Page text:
Used car prices up 28%
- 8 June 2022
- Posted by: Alan Feldberg
- Categories: Featured, News
The like-for-like price of a used car has risen 28.4% in the past 12 months.
According to the Auto Trader Retail Price Index, used car prices have risen for 26 consecutive months on a like-for-like basis.
The RPI is based on Auto Trader’s daily pricing analysis of around 900,000 vehicles. It found that prices in May were 28.4% higher than a year earlier. However, May’s growth is below April’s record 32.2% annual increase and reflects a continued slowing of the pace of price growth with the lowest annual comparison since last October.
But comparisons with 2021 are distorted as Auto Trader’s price data is now overlapping exceptional levels of pent-up demand last May following the end of the third lockdown, when prices were already rising at an annual rate of eight per cent.
While advert views on the marketplace are 12.6% down on the record levels of demand seen post Covid lockdowns in mid-2021, Auto Trader’s figures show audience and activity onsite remains strong compared to pre-Covid levels.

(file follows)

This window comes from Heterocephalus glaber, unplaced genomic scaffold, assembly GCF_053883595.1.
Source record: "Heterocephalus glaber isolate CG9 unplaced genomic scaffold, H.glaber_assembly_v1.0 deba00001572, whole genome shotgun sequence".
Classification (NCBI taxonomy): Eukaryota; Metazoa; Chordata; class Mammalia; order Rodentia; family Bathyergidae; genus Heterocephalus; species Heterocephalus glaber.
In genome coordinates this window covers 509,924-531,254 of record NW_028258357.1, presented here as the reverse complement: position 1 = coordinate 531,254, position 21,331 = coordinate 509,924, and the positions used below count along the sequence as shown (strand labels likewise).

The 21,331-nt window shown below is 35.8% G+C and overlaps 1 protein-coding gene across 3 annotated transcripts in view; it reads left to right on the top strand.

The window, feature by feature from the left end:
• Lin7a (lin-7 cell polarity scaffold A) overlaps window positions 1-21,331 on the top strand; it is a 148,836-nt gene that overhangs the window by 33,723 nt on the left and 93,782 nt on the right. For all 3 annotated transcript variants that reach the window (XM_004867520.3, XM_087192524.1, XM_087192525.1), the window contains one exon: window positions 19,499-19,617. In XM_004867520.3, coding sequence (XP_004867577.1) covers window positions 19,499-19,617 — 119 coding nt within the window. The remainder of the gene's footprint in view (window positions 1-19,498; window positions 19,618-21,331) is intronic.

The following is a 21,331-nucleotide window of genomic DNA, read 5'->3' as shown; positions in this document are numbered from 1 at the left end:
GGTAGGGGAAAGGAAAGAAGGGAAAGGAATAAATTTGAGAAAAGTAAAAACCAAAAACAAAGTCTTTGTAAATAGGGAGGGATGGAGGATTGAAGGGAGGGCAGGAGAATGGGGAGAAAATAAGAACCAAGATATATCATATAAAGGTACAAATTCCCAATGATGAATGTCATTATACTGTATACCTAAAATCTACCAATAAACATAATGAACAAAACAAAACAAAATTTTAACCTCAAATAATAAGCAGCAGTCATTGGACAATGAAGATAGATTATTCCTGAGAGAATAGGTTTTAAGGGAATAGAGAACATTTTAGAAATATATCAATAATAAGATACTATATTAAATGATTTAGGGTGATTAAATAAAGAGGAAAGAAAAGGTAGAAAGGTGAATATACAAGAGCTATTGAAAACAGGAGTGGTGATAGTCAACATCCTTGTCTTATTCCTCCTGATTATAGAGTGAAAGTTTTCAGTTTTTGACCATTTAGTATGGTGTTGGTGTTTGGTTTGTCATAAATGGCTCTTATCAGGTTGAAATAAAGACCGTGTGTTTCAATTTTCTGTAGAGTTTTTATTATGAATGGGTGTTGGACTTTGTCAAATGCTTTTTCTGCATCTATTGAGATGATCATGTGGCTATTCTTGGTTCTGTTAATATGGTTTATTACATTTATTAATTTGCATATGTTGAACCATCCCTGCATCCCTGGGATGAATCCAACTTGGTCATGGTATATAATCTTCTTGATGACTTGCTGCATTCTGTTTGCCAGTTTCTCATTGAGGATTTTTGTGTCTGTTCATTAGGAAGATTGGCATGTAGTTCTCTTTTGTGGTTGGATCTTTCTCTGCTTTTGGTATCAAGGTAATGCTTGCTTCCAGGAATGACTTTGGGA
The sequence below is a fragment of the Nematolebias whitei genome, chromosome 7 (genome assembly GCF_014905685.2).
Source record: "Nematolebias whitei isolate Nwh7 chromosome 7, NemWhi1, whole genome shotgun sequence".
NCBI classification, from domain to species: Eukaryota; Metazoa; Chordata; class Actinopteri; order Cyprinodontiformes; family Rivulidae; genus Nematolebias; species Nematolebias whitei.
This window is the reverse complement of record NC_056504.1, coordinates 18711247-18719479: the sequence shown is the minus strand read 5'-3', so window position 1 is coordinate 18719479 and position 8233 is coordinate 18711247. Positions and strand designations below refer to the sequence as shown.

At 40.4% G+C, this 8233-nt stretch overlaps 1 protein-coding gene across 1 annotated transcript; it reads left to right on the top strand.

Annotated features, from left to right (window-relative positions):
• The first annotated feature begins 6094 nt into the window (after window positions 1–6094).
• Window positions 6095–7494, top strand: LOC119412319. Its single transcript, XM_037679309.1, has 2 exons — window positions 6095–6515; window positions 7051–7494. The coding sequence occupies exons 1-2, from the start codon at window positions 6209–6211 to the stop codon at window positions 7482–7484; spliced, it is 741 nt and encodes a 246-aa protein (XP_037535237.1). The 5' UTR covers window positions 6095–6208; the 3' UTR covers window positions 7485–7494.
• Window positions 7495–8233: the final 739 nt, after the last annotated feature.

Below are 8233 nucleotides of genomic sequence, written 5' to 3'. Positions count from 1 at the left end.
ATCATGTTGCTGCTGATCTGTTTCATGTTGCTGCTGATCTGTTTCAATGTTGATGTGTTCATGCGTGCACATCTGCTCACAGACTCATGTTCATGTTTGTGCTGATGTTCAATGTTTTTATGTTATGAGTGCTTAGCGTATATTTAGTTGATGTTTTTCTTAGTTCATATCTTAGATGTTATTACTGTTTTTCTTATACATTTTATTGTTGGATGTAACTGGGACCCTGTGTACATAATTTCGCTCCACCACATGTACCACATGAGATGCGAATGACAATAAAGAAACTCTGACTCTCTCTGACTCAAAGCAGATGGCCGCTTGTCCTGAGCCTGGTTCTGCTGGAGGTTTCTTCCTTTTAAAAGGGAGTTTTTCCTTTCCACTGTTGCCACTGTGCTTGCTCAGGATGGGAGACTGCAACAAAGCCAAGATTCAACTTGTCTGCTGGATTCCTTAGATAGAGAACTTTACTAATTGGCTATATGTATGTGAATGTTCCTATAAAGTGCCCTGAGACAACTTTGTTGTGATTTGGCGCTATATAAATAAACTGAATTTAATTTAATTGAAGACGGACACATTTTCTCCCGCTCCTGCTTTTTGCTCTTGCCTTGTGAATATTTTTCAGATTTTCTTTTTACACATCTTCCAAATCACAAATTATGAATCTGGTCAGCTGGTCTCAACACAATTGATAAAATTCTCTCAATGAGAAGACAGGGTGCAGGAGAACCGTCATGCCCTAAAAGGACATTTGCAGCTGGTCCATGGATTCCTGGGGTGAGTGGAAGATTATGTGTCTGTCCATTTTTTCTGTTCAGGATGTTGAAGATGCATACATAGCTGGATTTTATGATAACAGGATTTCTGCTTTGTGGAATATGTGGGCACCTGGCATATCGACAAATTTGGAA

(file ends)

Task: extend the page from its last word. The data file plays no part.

Meanwhile, car usage remains at 97% of pre-Covid levels, despite record fuel prices. Against the backdrop of higher used car prices, retailers are also cutting prices of used vehicles by lower amounts than before the pandemic, which suggests the bubble won’t burst anytime soon.
Richard Walker, Auto Trader’s director of data and insights, said: “It is important not to jump to rash conclusions about the health of the market, despite the softening in used car price growth during May. If we compare it with a boom in car-buying after the end of the third lockdown, it is unsurprising that the market might seem weaker. But judged by site visits to Auto Trader which are currently averaging 63 million a month, demand is still solid and looks likely to support pricing for some time to come.
“This is obviously a tough time for consumers and there are further economic hardships to come. But the supply chain issues triggered by Covid and its aftermath mean that there are around two million fewer cars in the market than would have typically been the case – and the problem has been worsened by the crisis in Ukraine. This is a market which is only going to gradually return to normal.”